IT'S a rarity for anyone working in the performing arts, but comedian Becky Lucas has actually seen some career benefits emerge out the COVID-19 pandemic.
After seven years of almost nightly stand-up performances, six months away from the stage has served as a form of revitalisation.
"I think that really big break was good for people," Lucas says. "It gave them a bit of perspective as to what is actually important.
"If I used to bomb, I'd be like, 'Oh my god' and be so upset. After the pandemic it's like, 'That didn't go well but it's not the end of the world.' You have a more relaxed vibe up there, which is always good. Everyone is happy to have anything on."
In recent years Lucas' sweet girl routine, mixed with biting humour, has become a regular fixture on comedy stages. Lucas has also starred on TV's Orange Is The New Brown, Fancy Boy, Hughesy We Have A Problem and Last One Laughing.
The latter appeared on Amazon Prime this year and involved 10 Australian comedians battling in a room to eliminate each other by making them laugh.
The winner claimed $100,000. Lucas was among the first eliminated and she described the show as bit of a "nightmare".
"Being stuck in a room not allowed to a laugh was really hard," she says. "Like trying to hold in a sneeze."
In 2019 Lucas became the first Australian female comedian to appear on Conan O'Brien's US talk show.
She also holds the distinction of being banned from Twitter after she posted a joke in 2018 about wanting to behead Prime Minister Scott Morrison.
The ban has been a blessing as Lucas has spent the majority of this year avoiding social media, and instead, has spent time writing her first book due for release in March. It's a mix of funny stories and essays about the Sydney-based Queenslander's life and thoughts.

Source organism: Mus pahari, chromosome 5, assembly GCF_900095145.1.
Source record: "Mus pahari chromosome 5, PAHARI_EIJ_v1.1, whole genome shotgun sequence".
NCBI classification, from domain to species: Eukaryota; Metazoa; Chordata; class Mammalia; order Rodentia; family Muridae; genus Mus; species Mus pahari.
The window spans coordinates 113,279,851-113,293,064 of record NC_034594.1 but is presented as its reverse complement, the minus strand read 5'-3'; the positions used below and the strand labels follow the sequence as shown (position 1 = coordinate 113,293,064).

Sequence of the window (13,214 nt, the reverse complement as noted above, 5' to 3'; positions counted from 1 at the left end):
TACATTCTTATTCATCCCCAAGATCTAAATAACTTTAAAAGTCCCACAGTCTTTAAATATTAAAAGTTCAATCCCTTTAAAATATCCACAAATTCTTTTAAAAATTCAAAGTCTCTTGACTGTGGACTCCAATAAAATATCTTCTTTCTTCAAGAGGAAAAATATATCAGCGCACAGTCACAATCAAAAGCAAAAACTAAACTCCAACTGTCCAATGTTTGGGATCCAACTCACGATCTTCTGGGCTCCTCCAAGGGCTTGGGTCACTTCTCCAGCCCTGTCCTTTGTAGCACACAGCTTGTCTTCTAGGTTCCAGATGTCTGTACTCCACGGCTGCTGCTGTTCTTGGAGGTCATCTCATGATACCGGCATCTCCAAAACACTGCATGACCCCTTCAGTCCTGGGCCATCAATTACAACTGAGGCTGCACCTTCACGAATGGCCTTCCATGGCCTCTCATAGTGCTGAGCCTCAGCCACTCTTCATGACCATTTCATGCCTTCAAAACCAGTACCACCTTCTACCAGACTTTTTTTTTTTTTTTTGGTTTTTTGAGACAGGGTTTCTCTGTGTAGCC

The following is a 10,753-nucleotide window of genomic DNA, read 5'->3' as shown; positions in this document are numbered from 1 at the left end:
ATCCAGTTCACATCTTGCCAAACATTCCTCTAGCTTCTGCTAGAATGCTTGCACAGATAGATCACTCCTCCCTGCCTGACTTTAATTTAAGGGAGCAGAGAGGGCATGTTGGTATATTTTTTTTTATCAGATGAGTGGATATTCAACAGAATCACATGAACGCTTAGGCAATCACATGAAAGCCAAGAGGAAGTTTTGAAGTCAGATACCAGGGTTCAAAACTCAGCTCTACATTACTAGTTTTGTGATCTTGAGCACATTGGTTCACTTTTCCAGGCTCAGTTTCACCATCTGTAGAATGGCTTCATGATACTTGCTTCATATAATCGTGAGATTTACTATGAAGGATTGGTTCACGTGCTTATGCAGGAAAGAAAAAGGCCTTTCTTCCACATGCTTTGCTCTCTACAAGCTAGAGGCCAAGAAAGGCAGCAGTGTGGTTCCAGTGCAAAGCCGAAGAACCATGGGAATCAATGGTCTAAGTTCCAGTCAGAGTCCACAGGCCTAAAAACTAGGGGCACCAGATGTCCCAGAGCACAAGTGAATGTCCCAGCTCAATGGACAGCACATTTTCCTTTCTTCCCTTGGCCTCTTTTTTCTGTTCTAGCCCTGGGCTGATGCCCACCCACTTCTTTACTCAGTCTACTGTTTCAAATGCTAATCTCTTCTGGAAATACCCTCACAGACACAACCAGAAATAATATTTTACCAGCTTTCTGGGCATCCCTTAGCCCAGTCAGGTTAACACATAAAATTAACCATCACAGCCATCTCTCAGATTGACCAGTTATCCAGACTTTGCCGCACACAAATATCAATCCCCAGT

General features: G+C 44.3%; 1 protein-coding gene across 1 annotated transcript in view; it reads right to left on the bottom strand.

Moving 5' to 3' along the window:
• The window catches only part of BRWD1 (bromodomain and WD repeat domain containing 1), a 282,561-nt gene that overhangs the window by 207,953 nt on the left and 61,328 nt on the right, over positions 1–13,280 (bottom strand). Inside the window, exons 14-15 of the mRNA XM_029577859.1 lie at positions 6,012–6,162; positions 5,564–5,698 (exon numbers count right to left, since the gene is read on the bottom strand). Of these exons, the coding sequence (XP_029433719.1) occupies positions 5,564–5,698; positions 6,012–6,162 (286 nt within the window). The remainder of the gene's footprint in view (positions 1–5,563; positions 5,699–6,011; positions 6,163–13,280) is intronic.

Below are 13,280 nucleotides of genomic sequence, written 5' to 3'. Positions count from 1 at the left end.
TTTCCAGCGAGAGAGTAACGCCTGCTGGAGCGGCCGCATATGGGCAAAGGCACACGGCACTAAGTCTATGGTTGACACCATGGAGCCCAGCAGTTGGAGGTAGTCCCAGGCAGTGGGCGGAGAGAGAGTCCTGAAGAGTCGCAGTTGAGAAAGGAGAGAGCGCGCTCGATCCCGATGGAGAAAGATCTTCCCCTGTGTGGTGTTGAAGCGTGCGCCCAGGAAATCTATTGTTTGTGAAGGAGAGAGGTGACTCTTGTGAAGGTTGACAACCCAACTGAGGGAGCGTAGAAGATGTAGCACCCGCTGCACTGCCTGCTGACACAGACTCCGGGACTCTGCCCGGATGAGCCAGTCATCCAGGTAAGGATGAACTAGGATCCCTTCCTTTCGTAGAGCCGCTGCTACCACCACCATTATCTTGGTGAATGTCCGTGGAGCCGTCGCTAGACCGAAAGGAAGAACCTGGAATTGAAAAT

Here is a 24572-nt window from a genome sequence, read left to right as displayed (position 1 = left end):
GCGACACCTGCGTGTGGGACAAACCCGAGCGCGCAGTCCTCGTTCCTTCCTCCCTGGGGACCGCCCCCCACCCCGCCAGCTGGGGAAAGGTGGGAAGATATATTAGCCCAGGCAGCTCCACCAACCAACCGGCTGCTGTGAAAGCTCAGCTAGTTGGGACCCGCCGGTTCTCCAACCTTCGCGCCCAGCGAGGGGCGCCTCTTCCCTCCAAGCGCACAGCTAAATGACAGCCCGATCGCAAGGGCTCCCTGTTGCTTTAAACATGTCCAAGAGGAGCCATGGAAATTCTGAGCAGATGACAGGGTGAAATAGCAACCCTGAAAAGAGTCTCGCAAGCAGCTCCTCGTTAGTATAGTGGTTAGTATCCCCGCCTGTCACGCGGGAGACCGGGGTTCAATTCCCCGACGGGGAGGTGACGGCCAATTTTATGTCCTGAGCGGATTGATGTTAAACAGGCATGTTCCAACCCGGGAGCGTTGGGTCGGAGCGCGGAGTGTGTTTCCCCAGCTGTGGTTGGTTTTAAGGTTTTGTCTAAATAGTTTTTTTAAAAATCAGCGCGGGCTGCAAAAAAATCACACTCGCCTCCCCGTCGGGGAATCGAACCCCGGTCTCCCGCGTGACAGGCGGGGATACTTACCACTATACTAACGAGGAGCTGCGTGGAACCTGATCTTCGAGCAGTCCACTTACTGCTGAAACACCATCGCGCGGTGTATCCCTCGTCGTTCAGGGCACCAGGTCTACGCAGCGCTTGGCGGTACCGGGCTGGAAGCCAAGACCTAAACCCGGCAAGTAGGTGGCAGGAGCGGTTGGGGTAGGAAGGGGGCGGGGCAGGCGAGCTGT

"Basically they're the same 30 stories I've been telling at a party my whole life, like high at 3am," she says. "But with more detail.
"I think it will be good. When I was writing it I thought it would be good, but there's a lot of self-doubt. Self-doubt is good, it acts as an editing process."
Lucas has previously co-written the TV shows The Other Guy with Matt Okine and Please Like Me with Josh Thomas and says she found working on a book more creatively stimulating than stand-up.
"You can explore your thoughts and theories that might not be laugh-out-loud funny, but might be interesting," she says. "I much preferred it and felt it was much more normal.
"Stand-up is very ADHD and chaotic. You really are just trying to get to that funny bit. It's a type of art form, but it's not always what I feel like doing."
Becky Lucas will perform at the Newcastle Comedy Festival's four gala shows at the Civic Theatre on Saturday and Sunday, before returning for her solo show at The Happy Wombat on November 27.